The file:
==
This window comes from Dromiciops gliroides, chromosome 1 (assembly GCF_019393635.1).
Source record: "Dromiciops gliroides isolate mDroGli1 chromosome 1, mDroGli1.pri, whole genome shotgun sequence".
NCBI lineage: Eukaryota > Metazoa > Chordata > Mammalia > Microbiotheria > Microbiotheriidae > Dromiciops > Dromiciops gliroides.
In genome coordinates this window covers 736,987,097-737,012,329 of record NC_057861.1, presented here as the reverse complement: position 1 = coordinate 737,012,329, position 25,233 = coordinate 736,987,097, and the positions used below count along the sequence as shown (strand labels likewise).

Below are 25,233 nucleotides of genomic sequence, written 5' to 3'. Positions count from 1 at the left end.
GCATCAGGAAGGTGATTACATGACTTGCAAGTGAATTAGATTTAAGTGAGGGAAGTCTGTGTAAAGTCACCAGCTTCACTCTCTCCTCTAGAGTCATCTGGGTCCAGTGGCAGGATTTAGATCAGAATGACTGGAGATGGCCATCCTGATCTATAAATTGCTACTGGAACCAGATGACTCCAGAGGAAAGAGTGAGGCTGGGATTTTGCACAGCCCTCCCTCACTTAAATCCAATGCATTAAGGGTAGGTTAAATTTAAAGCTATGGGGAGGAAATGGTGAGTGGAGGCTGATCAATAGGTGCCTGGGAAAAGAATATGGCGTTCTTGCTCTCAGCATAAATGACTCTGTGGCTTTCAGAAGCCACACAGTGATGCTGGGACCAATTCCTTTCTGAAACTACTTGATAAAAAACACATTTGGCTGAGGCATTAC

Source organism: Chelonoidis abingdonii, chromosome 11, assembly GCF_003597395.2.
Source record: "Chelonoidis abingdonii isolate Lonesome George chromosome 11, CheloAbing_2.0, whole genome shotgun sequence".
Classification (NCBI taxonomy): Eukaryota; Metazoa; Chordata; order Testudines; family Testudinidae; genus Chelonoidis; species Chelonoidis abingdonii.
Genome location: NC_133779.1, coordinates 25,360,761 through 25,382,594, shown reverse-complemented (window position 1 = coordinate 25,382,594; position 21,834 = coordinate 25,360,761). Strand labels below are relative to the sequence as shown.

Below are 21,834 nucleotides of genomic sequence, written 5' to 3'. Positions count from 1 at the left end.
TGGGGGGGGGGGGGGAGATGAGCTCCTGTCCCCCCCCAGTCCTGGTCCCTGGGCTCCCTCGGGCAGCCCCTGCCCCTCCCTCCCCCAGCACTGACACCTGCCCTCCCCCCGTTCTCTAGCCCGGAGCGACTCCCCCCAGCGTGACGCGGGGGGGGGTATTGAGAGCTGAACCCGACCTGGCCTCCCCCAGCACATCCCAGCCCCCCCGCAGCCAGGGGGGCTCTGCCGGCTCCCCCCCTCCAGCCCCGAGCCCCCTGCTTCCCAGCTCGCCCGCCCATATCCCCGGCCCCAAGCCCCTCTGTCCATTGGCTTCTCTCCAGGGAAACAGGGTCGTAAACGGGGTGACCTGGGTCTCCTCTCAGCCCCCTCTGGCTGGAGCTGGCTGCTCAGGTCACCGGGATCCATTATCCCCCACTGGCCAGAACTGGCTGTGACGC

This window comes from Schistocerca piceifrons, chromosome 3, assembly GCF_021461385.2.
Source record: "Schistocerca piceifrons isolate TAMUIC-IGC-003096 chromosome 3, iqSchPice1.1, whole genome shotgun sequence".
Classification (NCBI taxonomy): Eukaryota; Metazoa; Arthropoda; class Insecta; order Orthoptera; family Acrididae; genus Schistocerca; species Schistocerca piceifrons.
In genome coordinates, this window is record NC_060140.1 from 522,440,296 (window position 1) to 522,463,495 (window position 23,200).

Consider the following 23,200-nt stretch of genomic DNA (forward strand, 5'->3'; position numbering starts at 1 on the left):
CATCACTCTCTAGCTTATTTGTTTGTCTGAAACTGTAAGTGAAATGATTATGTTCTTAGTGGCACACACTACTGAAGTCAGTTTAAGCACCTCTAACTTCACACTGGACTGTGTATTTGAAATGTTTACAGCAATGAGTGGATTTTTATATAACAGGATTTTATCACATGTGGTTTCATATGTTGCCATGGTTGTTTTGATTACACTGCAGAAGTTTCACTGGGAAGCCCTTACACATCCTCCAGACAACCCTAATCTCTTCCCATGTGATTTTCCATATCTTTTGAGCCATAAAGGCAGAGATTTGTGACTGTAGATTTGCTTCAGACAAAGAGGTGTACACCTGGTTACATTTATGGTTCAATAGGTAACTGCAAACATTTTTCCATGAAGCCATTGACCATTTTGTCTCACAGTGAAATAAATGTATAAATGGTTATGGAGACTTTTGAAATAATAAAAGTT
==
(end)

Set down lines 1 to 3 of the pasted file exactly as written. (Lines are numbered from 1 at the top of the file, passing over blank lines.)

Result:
This window comes from Dromiciops gliroides, chromosome 1 (assembly GCF_019393635.1).
Source record: "Dromiciops gliroides isolate mDroGli1 chromosome 1, mDroGli1.pri, whole genome shotgun sequence".
NCBI lineage: Eukaryota > Metazoa > Chordata > Mammalia > Microbiotheria > Microbiotheriidae > Dromiciops > Dromiciops gliroides.